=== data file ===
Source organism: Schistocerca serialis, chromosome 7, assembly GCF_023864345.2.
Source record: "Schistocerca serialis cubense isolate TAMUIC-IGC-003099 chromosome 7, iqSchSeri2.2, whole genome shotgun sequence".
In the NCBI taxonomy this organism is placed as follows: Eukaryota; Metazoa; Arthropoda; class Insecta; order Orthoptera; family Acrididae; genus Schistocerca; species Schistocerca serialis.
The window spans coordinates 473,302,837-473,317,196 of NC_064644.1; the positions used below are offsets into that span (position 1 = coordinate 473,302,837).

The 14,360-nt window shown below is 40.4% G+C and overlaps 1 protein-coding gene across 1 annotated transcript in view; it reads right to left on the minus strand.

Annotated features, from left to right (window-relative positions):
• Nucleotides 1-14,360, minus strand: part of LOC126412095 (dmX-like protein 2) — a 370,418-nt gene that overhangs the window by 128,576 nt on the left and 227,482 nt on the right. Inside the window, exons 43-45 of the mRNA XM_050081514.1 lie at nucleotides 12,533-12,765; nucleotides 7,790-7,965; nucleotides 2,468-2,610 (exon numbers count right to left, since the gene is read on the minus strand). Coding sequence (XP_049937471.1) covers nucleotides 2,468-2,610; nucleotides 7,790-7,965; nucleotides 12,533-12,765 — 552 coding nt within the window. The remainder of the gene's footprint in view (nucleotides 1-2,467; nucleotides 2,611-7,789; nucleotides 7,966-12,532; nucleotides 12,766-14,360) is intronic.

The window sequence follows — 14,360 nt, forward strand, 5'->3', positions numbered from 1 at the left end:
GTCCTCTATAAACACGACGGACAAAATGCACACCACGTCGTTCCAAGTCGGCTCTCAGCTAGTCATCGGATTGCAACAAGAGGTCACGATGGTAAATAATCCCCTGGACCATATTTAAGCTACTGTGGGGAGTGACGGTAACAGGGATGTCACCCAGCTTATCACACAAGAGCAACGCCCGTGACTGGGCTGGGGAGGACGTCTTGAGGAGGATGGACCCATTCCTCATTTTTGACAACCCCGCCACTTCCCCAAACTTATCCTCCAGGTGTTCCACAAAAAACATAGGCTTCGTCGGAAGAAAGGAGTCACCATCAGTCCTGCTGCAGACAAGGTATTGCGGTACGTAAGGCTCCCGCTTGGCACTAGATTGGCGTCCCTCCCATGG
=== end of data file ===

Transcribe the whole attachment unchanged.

Source organism: Schistocerca serialis, chromosome 7, assembly GCF_023864345.2.
Source record: "Schistocerca serialis cubense isolate TAMUIC-IGC-003099 chromosome 7, iqSchSeri2.2, whole genome shotgun sequence".
In the NCBI taxonomy this organism is placed as follows: Eukaryota; Metazoa; Arthropoda; class Insecta; order Orthoptera; family Acrididae; genus Schistocerca; species Schistocerca serialis.
The window spans coordinates 473,302,837-473,317,196 of NC_064644.1; the positions used below are offsets into that span (position 1 = coordinate 473,302,837).

The 14,360-nt window shown below is 40.4% G+C and overlaps 1 protein-coding gene across 1 annotated transcript in view; it reads right to left on the minus strand.

Annotated features, from left to right (window-relative positions):
• Nucleotides 1-14,360, minus strand: part of LOC126412095 (dmX-like protein 2) — a 370,418-nt gene that overhangs the window by 128,576 nt on the left and 227,482 nt on the right. Inside the window, exons 43-45 of the mRNA XM_050081514.1 lie at nucleotides 12,533-12,765; nucleotides 7,790-7,965; nucleotides 2,468-2,610 (exon numbers count right to left, since the gene is read on the minus strand). Coding sequence (XP_049937471.1) covers nucleotides 2,468-2,610; nucleotides 7,790-7,965; nucleotides 12,533-12,765 — 552 coding nt within the window. The remainder of the gene's footprint in view (nucleotides 1-2,467; nucleotides 2,611-7,789; nucleotides 7,966-12,532; nucleotides 12,766-14,360) is intronic.

The window sequence follows — 14,360 nt, forward strand, 5'->3', positions numbered from 1 at the left end:
GTCCTCTATAAACACGACGGACAAAATGCACACCACGTCGTTCCAAGTCGGCTCTCAGCTAGTCATCGGATTGCAACAAGAGGTCACGATGGTAAATAATCCCCTGGACCATATTTAAGCTACTGTGGGGAGTGACGGTAACAGGGATGTCACCCAGCTTATCACACAAGAGCAACGCCCGTGACTGGGCTGGGGAGGACGTCTTGAGGAGGATGGACCCATTCCTCATTTTTGACAACCCCGCCACTTCCCCAAACTTATCCTCCAGGTGTTCCACAAAAAACATAGGCTTCGTCGGAAGAAAGGAGTCACCATCAGTCCTGCTGCAGACAAGGTATTGCGGTACGTAAGGCTCCCGCTTGGCACTAGATTGGCGTCCCTCCCATGG